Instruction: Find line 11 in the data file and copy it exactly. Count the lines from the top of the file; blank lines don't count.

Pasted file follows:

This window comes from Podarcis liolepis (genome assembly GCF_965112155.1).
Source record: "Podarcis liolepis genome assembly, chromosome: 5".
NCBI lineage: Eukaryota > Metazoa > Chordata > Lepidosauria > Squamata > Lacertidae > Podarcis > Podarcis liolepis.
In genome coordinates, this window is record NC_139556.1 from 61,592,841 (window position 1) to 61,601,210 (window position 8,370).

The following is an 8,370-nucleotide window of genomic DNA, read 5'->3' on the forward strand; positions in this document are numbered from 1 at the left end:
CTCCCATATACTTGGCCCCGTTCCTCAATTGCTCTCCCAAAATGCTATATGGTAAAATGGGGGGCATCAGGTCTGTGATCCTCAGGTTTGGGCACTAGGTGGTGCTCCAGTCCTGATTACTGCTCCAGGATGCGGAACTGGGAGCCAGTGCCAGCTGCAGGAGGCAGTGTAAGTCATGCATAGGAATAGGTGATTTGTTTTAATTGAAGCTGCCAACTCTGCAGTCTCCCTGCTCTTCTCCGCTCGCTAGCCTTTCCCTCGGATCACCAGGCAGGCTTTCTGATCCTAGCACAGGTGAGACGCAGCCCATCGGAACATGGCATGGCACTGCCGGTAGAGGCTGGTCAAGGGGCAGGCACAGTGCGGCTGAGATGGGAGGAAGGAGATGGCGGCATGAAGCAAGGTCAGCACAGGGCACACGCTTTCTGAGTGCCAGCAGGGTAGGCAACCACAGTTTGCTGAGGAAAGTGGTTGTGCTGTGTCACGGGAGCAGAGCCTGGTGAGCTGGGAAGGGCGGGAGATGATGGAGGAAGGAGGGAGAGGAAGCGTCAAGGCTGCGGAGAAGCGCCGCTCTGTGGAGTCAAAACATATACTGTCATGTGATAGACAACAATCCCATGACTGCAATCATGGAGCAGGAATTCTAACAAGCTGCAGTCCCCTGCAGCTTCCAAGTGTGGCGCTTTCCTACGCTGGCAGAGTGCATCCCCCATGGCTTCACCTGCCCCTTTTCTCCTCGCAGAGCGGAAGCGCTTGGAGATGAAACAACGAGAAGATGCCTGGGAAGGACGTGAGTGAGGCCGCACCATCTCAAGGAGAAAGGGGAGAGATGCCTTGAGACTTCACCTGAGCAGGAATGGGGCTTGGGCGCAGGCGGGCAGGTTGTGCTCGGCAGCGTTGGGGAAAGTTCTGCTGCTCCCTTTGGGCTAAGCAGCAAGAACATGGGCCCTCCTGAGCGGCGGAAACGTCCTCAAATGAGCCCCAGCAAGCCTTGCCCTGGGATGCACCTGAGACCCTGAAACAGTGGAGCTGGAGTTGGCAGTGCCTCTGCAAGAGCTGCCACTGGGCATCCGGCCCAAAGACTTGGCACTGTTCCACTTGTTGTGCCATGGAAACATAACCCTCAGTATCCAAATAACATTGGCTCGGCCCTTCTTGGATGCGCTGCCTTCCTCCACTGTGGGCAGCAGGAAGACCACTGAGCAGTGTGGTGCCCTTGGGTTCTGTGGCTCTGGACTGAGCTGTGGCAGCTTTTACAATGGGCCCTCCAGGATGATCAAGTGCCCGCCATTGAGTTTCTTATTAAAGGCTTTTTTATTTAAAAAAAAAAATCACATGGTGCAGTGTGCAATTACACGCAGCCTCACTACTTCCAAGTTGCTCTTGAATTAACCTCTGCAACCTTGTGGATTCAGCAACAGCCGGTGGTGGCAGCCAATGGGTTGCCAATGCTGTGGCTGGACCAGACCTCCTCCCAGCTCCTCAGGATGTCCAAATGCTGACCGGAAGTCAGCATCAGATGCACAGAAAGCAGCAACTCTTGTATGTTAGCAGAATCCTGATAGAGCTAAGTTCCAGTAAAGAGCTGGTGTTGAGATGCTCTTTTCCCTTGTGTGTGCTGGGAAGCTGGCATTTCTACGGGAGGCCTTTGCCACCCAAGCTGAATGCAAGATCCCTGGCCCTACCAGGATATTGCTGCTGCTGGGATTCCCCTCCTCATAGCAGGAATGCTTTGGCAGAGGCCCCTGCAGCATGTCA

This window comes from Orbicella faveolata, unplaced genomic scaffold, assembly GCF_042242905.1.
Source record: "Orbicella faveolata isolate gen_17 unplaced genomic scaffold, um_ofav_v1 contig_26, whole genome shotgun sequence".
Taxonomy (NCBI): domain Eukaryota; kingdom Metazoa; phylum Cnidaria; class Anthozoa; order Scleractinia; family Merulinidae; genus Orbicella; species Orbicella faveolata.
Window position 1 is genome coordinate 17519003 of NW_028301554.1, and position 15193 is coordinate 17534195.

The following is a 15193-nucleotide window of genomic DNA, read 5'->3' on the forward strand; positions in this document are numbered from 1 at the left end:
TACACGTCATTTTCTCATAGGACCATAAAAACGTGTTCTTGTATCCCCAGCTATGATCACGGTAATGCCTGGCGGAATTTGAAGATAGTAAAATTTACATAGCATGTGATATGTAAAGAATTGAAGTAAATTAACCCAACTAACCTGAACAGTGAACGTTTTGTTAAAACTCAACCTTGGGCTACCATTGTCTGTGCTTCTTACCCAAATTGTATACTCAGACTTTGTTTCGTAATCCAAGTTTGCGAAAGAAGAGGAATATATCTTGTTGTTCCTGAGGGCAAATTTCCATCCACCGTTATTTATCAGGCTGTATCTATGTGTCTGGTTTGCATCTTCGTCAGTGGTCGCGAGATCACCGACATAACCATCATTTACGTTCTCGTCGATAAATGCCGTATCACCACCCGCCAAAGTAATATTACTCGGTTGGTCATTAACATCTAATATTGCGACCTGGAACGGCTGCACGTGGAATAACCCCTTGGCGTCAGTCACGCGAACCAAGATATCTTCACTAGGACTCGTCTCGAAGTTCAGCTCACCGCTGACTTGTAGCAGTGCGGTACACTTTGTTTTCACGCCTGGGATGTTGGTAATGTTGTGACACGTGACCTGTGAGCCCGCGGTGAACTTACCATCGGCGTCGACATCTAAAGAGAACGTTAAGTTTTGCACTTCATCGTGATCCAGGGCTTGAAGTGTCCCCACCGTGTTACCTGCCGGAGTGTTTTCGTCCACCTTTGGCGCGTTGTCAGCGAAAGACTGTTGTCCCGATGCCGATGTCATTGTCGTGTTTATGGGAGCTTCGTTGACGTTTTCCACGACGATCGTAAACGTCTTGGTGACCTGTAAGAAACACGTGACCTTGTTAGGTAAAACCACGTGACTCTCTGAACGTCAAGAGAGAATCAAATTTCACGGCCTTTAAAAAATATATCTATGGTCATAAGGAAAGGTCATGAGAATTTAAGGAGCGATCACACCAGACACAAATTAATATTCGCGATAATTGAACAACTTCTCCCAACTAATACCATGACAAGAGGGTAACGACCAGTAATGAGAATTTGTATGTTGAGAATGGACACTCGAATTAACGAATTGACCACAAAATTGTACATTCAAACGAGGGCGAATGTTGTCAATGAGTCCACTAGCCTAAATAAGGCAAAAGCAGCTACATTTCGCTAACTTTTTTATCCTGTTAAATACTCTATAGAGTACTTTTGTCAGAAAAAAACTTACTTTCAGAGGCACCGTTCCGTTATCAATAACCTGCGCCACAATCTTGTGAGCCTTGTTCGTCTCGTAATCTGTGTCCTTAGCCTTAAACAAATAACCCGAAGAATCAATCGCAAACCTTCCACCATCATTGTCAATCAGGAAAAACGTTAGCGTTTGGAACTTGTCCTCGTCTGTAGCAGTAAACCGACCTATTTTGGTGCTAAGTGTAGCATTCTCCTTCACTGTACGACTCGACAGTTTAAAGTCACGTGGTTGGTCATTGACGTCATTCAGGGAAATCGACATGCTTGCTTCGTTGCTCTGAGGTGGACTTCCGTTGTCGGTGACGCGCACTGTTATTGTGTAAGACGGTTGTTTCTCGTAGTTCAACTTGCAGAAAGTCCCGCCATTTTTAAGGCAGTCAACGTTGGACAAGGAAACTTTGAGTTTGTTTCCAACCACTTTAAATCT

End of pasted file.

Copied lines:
The following is a 15193-nucleotide window of genomic DNA, read 5'->3' on the forward strand; positions in this document are numbered from 1 at the left end: